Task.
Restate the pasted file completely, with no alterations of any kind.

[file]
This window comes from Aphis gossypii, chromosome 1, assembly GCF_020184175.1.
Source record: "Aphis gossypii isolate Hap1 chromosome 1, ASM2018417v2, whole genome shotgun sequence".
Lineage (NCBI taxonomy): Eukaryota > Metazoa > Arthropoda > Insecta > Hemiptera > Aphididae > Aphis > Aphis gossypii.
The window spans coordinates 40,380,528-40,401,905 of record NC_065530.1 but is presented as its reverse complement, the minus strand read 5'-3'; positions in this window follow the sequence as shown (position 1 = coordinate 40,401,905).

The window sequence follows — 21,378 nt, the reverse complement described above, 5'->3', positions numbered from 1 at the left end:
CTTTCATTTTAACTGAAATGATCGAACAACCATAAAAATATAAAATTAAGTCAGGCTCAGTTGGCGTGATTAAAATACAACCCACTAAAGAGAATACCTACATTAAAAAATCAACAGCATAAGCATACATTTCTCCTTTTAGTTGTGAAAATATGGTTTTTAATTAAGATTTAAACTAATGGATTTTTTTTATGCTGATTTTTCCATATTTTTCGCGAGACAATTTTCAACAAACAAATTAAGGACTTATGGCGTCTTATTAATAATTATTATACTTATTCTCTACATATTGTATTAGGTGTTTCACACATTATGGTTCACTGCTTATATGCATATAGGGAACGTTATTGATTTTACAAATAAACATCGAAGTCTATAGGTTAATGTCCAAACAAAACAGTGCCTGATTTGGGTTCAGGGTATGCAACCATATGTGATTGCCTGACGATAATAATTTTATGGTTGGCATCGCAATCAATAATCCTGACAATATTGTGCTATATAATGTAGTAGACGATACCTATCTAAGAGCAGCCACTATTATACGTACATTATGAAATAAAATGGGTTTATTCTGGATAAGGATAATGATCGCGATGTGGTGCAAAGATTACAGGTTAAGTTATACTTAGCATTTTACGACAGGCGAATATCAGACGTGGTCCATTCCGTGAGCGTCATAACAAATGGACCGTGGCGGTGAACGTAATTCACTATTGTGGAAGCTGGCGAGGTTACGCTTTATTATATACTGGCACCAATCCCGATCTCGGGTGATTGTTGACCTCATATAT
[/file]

This window comes from Aphis gossypii, chromosome 1, assembly GCF_020184175.1.
Source record: "Aphis gossypii isolate Hap1 chromosome 1, ASM2018417v2, whole genome shotgun sequence".
Lineage (NCBI taxonomy): Eukaryota > Metazoa > Arthropoda > Insecta > Hemiptera > Aphididae > Aphis > Aphis gossypii.
The window spans coordinates 40,380,528-40,401,905 of record NC_065530.1 but is presented as its reverse complement, the minus strand read 5'-3'; positions in this window follow the sequence as shown (position 1 = coordinate 40,401,905).

The window sequence follows — 21,378 nt, the reverse complement described above, 5'->3', positions numbered from 1 at the left end:
CTTTCATTTTAACTGAAATGATCGAACAACCATAAAAATATAAAATTAAGTCAGGCTCAGTTGGCGTGATTAAAATACAACCCACTAAAGAGAATACCTACATTAAAAAATCAACAGCATAAGCATACATTTCTCCTTTTAGTTGTGAAAATATGGTTTTTAATTAAGATTTAAACTAATGGATTTTTTTTATGCTGATTTTTCCATATTTTTCGCGAGACAATTTTCAACAAACAAATTAAGGACTTATGGCGTCTTATTAATAATTATTATACTTATTCTCTACATATTGTATTAGGTGTTTCACACATTATGGTTCACTGCTTATATGCATATAGGGAACGTTATTGATTTTACAAATAAACATCGAAGTCTATAGGTTAATGTCCAAACAAAACAGTGCCTGATTTGGGTTCAGGGTATGCAACCATATGTGATTGCCTGACGATAATAATTTTATGGTTGGCATCGCAATCAATAATCCTGACAATATTGTGCTATATAATGTAGTAGACGATACCTATCTAAGAGCAGCCACTATTATACGTACATTATGAAATAAAATGGGTTTATTCTGGATAAGGATAATGATCGCGATGTGGTGCAAAGATTACAGGTTAAGTTATACTTAGCATTTTACGACAGGCGAATATCAGACGTGGTCCATTCCGTGAGCGTCATAACAAATGGACCGTGGCGGTGAACGTAATTCACTATTGTGGAAGCTGGCGAGGTTACGCTTTATTATATACTGGCACCAATCCCGATCTCGGGTGATTGTTGACCTCATATAT